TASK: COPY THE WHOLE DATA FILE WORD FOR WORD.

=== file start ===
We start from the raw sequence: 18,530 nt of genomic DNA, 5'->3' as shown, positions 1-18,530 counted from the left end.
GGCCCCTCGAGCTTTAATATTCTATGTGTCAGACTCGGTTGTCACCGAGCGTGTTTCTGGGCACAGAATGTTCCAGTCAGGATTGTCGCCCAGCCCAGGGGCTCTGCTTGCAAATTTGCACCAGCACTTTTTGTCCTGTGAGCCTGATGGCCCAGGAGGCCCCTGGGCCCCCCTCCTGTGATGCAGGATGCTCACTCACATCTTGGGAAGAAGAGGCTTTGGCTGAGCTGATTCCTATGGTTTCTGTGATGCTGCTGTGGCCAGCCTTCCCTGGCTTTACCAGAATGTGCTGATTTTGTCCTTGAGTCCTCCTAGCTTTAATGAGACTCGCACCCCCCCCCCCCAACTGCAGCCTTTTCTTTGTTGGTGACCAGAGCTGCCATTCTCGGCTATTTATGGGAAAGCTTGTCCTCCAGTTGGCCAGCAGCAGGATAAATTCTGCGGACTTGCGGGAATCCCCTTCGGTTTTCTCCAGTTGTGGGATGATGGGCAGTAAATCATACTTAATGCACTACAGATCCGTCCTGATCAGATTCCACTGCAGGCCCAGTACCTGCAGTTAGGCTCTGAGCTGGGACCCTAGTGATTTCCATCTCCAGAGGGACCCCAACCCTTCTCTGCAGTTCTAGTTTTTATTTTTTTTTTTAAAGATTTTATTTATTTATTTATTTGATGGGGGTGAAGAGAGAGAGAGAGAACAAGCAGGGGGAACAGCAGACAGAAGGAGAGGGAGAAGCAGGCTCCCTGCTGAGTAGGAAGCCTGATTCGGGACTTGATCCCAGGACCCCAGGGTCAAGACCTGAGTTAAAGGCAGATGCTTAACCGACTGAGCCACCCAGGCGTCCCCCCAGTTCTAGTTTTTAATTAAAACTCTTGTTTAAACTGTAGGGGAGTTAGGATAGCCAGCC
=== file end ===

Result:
We start from the raw sequence: 18,530 nt of genomic DNA, 5'->3' as shown, positions 1-18,530 counted from the left end.
GGCCCCTCGAGCTTTAATATTCTATGTGTCAGACTCGGTTGTCACCGAGCGTGTTTCTGGGCACAGAATGTTCCAGTCAGGATTGTCGCCCAGCCCAGGGGCTCTGCTTGCAAATTTGCACCAGCACTTTTTGTCCTGTGAGCCTGATGGCCCAGGAGGCCCCTGGGCCCCCCTCCTGTGATGCAGGATGCTCACTCACATCTTGGGAAGAAGAGGCTTTGGCTGAGCTGATTCCTATGGTTTCTGTGATGCTGCTGTGGCCAGCCTTCCCTGGCTTTACCAGAATGTGCTGATTTTGTCCTTGAGTCCTCCTAGCTTTAATGAGACTCGCACCCCCCCCCCCCAACTGCAGCCTTTTCTTTGTTGGTGACCAGAGCTGCCATTCTCGGCTATTTATGGGAAAGCTTGTCCTCCAGTTGGCCAGCAGCAGGATAAATTCTGCGGACTTGCGGGAATCCCCTTCGGTTTTCTCCAGTTGTGGGATGATGGGCAGTAAATCATACTTAATGCACTACAGATCCGTCCTGATCAGATTCCACTGCAGGCCCAGTACCTGCAGTTAGGCTCTGAGCTGGGACCCTAGTGATTTCCATCTCCAGAGGGACCCCAACCCTTCTCTGCAGTTCTAGTTTTTATTTTTTTTTTTAAAGATTTTATTTATTTATTTATTTGATGGGGGTGAAGAGAGAGAGAGAGAACAAGCAGGGGGAACAGCAGACAGAAGGAGAGGGAGAAGCAGGCTCCCTGCTGAGTAGGAAGCCTGATTCGGGACTTGATCCCAGGACCCCAGGGTCAAGACCTGAGTTAAAGGCAGATGCTTAACCGACTGAGCCACCCAGGCGTCCCCCCAGTTCTAGTTTTTAATTAAAACTCTTGTTTAAACTGTAGGGGAGTTAGGATAGCCAGCC